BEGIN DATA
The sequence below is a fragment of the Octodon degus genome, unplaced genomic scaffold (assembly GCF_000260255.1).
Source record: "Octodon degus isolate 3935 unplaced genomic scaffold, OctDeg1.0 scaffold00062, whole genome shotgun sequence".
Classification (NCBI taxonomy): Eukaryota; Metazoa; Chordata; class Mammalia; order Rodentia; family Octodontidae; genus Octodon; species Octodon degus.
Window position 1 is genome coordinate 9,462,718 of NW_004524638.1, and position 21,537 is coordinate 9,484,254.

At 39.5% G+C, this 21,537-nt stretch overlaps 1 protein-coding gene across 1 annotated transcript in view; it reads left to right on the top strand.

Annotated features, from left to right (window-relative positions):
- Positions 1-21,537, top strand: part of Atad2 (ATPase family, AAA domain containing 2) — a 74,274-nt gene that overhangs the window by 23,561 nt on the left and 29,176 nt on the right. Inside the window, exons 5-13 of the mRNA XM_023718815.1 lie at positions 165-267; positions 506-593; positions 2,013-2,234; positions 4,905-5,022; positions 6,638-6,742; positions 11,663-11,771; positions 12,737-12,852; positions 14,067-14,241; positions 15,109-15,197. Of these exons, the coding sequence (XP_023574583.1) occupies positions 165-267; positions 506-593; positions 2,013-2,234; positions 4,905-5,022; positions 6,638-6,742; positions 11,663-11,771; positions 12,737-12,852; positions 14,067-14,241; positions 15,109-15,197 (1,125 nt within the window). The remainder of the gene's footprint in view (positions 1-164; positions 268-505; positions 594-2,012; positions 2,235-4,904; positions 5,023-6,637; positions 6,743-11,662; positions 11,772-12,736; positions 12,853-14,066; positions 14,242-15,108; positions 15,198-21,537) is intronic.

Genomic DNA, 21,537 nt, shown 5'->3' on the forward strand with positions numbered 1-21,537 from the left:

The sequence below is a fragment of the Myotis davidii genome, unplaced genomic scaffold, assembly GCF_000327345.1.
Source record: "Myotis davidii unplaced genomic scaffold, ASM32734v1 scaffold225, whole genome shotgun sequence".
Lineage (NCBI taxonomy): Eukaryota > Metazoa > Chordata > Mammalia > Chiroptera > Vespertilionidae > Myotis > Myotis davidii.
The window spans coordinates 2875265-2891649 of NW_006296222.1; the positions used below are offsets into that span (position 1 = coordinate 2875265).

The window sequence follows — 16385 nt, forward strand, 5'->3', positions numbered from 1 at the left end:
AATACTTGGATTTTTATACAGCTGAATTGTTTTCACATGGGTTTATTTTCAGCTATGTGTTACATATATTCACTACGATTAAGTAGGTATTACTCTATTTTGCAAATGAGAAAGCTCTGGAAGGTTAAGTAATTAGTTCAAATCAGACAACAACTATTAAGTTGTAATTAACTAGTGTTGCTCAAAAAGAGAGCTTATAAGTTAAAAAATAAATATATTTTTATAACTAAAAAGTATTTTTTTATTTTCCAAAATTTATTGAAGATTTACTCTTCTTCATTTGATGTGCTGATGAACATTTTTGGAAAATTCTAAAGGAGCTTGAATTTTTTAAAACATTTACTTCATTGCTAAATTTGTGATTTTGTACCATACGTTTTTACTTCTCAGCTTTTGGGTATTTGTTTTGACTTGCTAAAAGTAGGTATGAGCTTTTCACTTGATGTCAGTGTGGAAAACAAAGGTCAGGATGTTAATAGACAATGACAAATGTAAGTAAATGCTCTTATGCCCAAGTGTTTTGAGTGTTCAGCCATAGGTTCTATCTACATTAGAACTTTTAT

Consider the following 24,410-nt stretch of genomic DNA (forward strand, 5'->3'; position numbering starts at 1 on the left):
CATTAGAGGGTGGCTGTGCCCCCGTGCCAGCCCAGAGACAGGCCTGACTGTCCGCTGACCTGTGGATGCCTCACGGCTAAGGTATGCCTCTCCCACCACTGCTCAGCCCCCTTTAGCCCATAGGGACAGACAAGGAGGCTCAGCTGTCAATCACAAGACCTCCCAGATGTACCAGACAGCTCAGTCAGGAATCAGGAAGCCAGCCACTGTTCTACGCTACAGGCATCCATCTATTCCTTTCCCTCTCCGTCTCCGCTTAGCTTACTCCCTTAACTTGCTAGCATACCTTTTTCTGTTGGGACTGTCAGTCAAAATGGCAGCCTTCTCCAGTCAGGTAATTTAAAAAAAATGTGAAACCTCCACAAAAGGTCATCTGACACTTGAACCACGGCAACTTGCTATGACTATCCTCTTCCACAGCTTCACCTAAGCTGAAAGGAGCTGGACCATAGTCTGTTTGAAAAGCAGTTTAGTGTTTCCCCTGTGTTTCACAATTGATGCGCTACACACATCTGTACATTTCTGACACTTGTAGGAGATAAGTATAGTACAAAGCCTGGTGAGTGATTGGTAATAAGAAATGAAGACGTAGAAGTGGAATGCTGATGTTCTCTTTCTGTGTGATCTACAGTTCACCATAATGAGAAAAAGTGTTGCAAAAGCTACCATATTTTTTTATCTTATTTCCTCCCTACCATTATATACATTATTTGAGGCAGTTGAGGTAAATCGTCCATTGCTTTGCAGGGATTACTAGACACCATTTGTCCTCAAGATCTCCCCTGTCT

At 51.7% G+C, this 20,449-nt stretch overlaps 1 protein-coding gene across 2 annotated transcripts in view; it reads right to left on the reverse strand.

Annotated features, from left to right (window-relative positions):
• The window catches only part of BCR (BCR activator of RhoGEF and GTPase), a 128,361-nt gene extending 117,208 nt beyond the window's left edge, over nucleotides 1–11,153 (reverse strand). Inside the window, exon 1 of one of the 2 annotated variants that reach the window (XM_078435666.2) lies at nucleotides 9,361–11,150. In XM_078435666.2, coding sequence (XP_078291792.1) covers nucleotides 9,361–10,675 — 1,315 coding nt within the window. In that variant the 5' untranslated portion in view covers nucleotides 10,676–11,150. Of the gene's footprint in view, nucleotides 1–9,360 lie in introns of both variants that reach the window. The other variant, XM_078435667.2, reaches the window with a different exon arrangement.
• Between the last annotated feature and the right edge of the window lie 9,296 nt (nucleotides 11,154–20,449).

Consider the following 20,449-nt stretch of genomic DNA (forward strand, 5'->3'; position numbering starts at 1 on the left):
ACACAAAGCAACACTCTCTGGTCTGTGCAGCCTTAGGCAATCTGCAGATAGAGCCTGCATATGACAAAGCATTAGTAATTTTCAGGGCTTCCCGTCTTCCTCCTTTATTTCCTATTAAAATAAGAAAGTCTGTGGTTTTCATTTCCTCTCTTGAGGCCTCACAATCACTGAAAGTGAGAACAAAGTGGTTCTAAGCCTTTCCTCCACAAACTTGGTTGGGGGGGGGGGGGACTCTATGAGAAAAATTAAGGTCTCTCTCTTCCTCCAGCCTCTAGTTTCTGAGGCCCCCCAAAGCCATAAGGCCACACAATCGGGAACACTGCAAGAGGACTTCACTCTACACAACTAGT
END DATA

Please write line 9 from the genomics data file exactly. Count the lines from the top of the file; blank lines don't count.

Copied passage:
The sequence below is a fragment of the Myotis davidii genome, unplaced genomic scaffold, assembly GCF_000327345.1.